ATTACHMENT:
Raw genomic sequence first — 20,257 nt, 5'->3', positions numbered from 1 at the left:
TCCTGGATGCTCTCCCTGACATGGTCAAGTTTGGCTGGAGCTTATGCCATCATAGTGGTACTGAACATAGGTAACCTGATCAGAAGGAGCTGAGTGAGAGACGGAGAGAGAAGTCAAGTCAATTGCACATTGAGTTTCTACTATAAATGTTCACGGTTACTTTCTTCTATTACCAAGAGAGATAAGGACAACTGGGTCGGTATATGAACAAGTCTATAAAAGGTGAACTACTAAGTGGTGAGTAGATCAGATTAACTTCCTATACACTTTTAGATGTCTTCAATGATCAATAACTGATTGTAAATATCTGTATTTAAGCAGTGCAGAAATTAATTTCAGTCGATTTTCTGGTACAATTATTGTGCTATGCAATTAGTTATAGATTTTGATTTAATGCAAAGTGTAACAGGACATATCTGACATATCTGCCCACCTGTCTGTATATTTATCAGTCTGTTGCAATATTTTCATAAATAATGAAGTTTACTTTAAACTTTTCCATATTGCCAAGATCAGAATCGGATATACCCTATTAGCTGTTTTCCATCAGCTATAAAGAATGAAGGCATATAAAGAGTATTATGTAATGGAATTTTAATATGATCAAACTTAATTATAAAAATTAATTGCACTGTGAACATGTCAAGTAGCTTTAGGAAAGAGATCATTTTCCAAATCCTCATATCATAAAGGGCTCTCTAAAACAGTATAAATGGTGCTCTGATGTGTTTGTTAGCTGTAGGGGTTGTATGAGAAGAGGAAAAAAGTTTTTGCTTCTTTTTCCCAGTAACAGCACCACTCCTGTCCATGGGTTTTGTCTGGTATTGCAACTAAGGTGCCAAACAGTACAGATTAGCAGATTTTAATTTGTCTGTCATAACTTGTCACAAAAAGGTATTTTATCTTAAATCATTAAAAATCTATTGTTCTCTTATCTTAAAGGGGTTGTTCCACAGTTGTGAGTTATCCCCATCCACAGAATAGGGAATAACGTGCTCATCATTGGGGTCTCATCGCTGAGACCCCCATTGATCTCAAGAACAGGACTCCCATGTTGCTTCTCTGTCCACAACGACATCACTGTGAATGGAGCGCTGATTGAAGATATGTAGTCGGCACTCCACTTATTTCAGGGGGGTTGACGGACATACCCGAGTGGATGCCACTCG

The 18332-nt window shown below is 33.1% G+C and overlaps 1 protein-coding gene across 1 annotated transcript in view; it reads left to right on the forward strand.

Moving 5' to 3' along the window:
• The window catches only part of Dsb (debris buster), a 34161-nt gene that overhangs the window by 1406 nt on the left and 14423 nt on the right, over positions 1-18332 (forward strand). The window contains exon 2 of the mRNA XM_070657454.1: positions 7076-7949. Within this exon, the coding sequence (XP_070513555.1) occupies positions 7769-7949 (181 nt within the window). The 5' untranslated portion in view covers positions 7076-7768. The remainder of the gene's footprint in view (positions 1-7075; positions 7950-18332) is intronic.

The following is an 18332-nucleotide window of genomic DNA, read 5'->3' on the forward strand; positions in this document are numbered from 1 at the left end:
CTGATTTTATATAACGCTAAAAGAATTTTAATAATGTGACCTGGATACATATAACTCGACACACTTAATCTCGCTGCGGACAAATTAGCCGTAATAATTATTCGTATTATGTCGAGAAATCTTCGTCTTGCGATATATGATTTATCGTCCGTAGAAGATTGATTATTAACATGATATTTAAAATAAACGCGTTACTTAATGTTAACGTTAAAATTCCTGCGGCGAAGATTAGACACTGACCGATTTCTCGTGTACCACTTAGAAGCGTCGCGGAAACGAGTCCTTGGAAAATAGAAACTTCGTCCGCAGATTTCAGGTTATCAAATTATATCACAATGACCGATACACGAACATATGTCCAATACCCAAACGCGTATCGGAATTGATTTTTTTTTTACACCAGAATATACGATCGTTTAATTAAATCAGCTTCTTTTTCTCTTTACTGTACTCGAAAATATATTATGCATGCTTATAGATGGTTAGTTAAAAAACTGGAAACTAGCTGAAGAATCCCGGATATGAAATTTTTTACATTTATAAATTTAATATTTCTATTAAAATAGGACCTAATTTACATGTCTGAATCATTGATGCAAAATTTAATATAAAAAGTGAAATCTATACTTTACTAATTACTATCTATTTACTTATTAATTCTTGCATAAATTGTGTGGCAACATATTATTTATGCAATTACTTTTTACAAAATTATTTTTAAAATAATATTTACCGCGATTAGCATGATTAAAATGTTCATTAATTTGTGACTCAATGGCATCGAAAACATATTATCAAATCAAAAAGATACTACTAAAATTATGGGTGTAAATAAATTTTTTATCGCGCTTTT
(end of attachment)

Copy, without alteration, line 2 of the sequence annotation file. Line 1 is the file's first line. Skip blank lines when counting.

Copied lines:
TCCTGGATGCTCTCCCTGACATGGTCAAGTTTGGCTGGAGCTTATGCCATCATAGTGGTACTGAACATAGGTAACCTGATCAGAAGGAGCTGAGTGAGAGACGGAGAGAGAAGTCAAGTCAATTGCACATTGAGTTTCTACTATAAATGTTCACGGTTACTTTCTTCTATTACCAAGAGAGATAAGGACAACTGGGTCGGTATATGAACAAGTCTATAAAAGGTGAACTACTAAGTGGTGAGTAGATCAGATTAACTTCCTATACACTTTTAGATGTCTTCAATGATCAATAACTGATTGTAAATATCTGTATTTAAGCAGTGCAGAAATTAATTTCAGTCGATTTTCTGGTACAATTATTGTGCTATGCAATTAGTTATAGATTTTGATTTAATGCAAAGTGTAACAGGACATATCTGACATATCTGCCCACCTGTCTGTATATTTATCAGTCTGTTGCAATATTTTCATAAATAATGAAGTTTACTTTAAACTTTTCCATATTGCCAAGATCAGAATCGGATATACCCTATTAGCTGTTTTCCATCAGCTATAAAGAATGAAGGCATATAAAGAGTATTATGTAATGGAATTTTAATATGATCAAACTTAATTATAAAAATTAATTGCACTGTGAACATGTCAAGTAGCTTTAGGAAAGAGATCATTTTCCAAATCCTCATATCATAAAGGGCTCTCTAAAACAGTATAAATGGTGCTCTGATGTGTTTGTTAGCTGTAGGGGTTGTATGAGAAGAGGAAAAAAGTTTTTGCTTCTTTTTCCCAGTAACAGCACCACTCCTGTCCATGGGTTTTGTCTGGTATTGCAACTAAGGTGCCAAACAGTACAGATTAGCAGATTTTAATTTGTCTGTCATAACTTGTCACAAAAAGGTATTTTATCTTAAATCATTAAAAATCTATTGTTCTCTTATCTTAAAGGGGTTGTTCCACAGTTGTGAGTTATCCCCATCCACAGAATAGGGAATAACGTGCTCATCATTGGGGTCTCATCGCTGAGACCCCCATTGATCTCAAGAACAGGACTCCCATGTTGCTTCTCTGTCCACAACGACATCACTGTGAATGGAGCGCTGATTGAAGATATGTAGTCGGCACTCCACTTATTTCAGGGGGGTTGACGGACATACCCGAGTGGATGCCACTCG